Retroactive child support, also known as back child support, is a hot button topic.
The most common situation where we see it come into play is with a couple who is not married, has a child, later separates, and doesn’t get an official order regarding the child put in place until years later. The Texas Family Code allows the Court (at its discretion) to order as much as four years in back child support to be paid by the non-primary parent. This amount can be offset by actual payments made to the primary parent or purchases on behalf of the child, such as clothing and school supplies. Items such as toys and electronics do not count as child support and will not offset your past obligation.
The main issue family lawyers see is that the non-primary parent cannot actually prove that they paid the primary parent. Oftentimes, the non-primary parents swears up and down that they have been making cash payments and the primary parent denies this ever happened.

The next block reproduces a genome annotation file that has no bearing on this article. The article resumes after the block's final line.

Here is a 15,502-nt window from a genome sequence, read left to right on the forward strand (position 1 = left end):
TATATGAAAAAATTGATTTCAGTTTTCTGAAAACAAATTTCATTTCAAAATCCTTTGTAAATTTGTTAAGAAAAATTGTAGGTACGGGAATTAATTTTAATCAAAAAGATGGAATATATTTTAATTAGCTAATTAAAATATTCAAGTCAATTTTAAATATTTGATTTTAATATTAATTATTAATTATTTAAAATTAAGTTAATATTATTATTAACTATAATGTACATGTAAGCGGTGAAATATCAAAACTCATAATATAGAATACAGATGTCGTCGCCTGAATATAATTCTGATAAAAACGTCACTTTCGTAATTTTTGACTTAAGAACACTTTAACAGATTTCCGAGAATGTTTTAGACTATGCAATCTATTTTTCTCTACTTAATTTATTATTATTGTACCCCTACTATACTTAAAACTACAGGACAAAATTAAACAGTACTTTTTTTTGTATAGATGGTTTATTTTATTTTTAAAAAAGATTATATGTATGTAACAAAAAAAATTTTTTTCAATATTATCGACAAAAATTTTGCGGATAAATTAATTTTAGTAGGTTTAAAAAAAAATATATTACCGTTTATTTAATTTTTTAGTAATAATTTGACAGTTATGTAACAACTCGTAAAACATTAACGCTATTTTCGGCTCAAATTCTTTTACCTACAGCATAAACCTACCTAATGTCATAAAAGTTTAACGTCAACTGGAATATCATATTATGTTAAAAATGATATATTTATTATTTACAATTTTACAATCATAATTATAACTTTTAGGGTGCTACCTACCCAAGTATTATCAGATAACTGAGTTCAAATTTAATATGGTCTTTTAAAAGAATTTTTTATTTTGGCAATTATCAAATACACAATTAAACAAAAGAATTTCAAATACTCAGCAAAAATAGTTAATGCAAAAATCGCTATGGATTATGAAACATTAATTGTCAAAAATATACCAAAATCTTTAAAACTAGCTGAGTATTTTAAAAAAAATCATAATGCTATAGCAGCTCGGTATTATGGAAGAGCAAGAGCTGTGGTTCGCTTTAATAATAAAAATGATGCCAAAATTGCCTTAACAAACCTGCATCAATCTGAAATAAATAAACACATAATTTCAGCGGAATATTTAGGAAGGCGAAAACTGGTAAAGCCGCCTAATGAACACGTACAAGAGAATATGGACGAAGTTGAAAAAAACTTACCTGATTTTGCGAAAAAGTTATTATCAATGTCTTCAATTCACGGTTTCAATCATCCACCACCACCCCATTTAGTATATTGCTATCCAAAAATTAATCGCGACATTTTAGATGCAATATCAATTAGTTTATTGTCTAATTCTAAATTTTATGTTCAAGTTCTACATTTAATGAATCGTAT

Lesson #1: NEVER, EVER, EVER PAY YOUR CHILD SUPPORT IN CASH.
Always make sure any payments you make are traceable with a check, money order, Paypal or Venmo. This way, if there is a dispute in the future, you can prove that you were helping out with your child financially.
Lesson #2: PAY YOUR CHILD SUPPORT EVEN IF THERE IS NOT AN ORDER IN PLACE.
Why you say? Because your child deserves that financial support and because the primary parent could come after you for it later. If you are the parent who does not have possession of the child the majority of the year, then the month you separate from your partner, you should calculate your child support essentially based on your take home pay. Begin paying this calculated amount to the other parent. There is a chart below for easy reference.